Maxine Peake is a great actress. I’d go as far as to say she’s one of the greatest working in British television.
One testament to her greatness is how often she’s cast. It would be unfair to say she’s on our screens all the time, but she’s never far away from them, either.
You can take it that, in any given year, you’ll see an awful lot of Maxine Peake on TV. This week alone you could see her twice: playing the mother of a Hillsborough victim in Anne (on Virgin Media One and, a week earlier, ITV), and also as a HR manager in BBC One’s Rules of the Game, a rather over-the-top thriller with a #MeToo slant.
She’s predictably great, although in very different ways, in both series. Don’t get me wrong, this is not an anti-Maxine Peake piece or an anti-anyone else piece for that matter.
As I said, I think Maxine Peake is great, and great talent should be rewarded. But you can still get too much of a great thing.
She’s been in so many dramas — not just this year, but every year going all the way back to her big breakthrough in Shameless in 2004 — that there’s a danger we’ll grow weary of seeing her. And that’s something I really don’t want to see happening. But I fear we might have reached peak Maxine Peak. She’s not in a club of one, however.
As much as it pains me to say it, because I think Stephen Graham is a terrific actor, one of the very best you’ll ever see, the same is true of him.
In 2019 alone he was in Line of Duty, The Virtues and A Christmas Carol, where he played Jacob Marley. In 2020 he was in White House Farm and Code 404, a third season of which is in the pipeline.
Last year he notched up another hat-trick with Time, The North Water and Help, three of 2021’s outstanding dramas, and he was marvellous in all of them.
He’ll soon be seen in the final season of Peaky Blinders — although rumours that he’ll be playing Al Capone, a role he’s already played quite brilliantly in Boardwalk Empire, are apparently unfounded.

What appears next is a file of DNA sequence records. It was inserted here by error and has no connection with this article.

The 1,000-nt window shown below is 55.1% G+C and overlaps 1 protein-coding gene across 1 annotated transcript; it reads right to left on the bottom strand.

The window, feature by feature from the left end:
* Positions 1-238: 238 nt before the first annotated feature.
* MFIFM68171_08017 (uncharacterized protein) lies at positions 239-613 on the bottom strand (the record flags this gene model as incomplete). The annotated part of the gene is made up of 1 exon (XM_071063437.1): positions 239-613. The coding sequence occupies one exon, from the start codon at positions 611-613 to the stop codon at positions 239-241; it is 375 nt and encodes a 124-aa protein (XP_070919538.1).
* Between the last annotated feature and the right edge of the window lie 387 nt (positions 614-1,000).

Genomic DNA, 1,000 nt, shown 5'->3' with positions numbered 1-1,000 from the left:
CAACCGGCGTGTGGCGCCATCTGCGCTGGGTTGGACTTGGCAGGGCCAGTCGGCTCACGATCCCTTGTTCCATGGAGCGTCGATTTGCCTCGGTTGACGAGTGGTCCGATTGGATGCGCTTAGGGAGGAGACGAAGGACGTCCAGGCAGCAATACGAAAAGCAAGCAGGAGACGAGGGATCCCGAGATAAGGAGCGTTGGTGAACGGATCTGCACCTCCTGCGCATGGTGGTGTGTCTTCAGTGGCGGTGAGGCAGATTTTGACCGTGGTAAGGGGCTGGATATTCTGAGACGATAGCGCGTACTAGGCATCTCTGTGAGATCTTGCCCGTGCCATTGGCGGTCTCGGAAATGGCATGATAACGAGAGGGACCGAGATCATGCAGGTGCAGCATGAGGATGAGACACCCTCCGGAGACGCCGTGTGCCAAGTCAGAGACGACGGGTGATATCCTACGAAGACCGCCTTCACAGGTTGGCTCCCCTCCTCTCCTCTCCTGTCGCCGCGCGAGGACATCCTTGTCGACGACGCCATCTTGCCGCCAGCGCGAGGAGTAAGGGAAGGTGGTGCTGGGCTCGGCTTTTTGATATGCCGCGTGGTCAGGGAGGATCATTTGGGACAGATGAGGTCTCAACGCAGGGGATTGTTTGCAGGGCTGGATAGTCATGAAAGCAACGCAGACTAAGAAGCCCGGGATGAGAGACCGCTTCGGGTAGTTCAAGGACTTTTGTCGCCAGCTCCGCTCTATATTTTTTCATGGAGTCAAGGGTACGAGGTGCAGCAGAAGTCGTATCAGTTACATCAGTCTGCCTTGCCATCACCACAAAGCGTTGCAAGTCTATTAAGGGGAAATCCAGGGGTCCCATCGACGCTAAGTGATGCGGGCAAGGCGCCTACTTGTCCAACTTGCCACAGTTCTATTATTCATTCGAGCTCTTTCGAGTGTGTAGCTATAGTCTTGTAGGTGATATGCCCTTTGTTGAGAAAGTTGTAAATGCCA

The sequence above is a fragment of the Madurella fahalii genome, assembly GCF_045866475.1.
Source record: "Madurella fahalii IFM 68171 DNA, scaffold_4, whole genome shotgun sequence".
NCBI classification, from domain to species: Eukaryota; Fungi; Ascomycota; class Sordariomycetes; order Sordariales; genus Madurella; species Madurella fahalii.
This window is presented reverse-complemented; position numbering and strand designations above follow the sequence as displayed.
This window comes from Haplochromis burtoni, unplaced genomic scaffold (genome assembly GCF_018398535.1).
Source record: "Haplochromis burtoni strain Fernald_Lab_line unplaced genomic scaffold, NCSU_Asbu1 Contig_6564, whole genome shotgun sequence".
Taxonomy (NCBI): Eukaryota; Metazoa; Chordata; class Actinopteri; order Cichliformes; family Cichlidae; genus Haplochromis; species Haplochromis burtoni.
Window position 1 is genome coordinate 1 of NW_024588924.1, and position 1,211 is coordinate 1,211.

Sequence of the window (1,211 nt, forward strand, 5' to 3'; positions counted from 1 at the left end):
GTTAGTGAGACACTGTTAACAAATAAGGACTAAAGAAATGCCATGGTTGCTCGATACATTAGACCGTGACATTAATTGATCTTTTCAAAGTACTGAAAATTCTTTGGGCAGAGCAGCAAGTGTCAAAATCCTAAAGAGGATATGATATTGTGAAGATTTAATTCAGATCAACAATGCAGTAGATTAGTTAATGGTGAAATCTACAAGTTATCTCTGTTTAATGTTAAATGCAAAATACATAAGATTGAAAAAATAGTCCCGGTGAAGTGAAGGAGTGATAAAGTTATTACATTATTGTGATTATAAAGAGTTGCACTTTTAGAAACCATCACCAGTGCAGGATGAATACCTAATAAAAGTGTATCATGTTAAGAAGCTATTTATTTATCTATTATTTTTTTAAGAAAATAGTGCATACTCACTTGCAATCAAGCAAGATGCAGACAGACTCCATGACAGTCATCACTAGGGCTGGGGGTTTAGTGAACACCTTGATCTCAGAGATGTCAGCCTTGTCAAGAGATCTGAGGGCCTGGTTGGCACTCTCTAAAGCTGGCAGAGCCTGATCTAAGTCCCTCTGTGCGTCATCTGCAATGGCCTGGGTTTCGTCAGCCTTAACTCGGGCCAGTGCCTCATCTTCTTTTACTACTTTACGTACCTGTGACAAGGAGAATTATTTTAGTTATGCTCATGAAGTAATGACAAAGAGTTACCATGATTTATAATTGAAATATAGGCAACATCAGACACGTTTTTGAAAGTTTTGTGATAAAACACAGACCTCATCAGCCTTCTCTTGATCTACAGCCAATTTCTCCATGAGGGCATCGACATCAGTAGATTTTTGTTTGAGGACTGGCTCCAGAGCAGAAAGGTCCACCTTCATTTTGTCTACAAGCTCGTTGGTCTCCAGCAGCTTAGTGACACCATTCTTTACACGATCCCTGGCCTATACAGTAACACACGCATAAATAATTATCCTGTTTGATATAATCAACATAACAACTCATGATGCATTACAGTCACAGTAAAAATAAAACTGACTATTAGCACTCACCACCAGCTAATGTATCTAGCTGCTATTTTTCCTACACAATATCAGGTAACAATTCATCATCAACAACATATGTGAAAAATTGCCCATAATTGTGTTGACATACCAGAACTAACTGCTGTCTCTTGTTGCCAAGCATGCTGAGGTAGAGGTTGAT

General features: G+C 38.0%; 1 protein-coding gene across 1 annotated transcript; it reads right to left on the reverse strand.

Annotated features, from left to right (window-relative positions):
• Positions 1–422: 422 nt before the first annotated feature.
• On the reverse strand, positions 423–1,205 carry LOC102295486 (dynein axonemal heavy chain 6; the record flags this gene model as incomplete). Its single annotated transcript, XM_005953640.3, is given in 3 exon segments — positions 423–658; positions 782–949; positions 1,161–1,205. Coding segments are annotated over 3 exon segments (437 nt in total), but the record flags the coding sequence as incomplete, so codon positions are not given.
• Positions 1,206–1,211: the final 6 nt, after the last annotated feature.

Again, don’t get me wrong. I love watching Stephen Graham. Everything he appears in is automatically improved simply by him being in it.
But here’s the thing, I don’t want to grow tired of watching him, no more than I want to grow tired of watching Maxine Peake.
Over-exposure is one of the worst things that can happen to an actor. Other familiar faces dicing with this danger include Suranne Jones, James Nesbitt, Keeley Hawes, David Morrissey, Nicola Walker and John Simm.
It’s very easy to quickly go from being flavour of the month to “Oh no, not her/him AGAIN!” status.
You can understand why these actors are cast in so many things. They’re talented, experienced and generally liked by viewers. There comes a point, though, when you begin to wonder if they’re being cast because they’re the right person for the role, or in the expectation that their popularity alone will be enough to attract a big audience.
Take the case of David Jason, who for a long time was the biggest television star in Britain.
At one point he had three hit series on the go at the same time: Only Fools and Horses, Open All Hours and The Darling Buds of May.
When he made the switch to crime drama as the world-weary detective in A Touch of Frost, that too was enormously popular.
Nobody would begrudge Jason his success, which came after years of plugging away in one sitcom after another, without landing the big hit his talent deserved.
But his pulling power couldn’t save the painfully unfunny stinker that was The Royal Bodyguard. Here was an embarrassing example of everything that can go wrong when a broadcaster — in this case the BBC — cynically puts its faith in a star name and expects people to tune in, even if the series is rubbish.
Most actors are out of work a lot of the time, so you can’t expect them to just turn down good parts. But perhaps fewer would be unemployed if broadcasters didn’t keep sharing all the juiciest roles between the same few faces.
Also, from the public’s point of view, the more times we see the same actor on TV, the harder it becomes to suspend our disbelief. An occasional absence would make the heart grow fonder.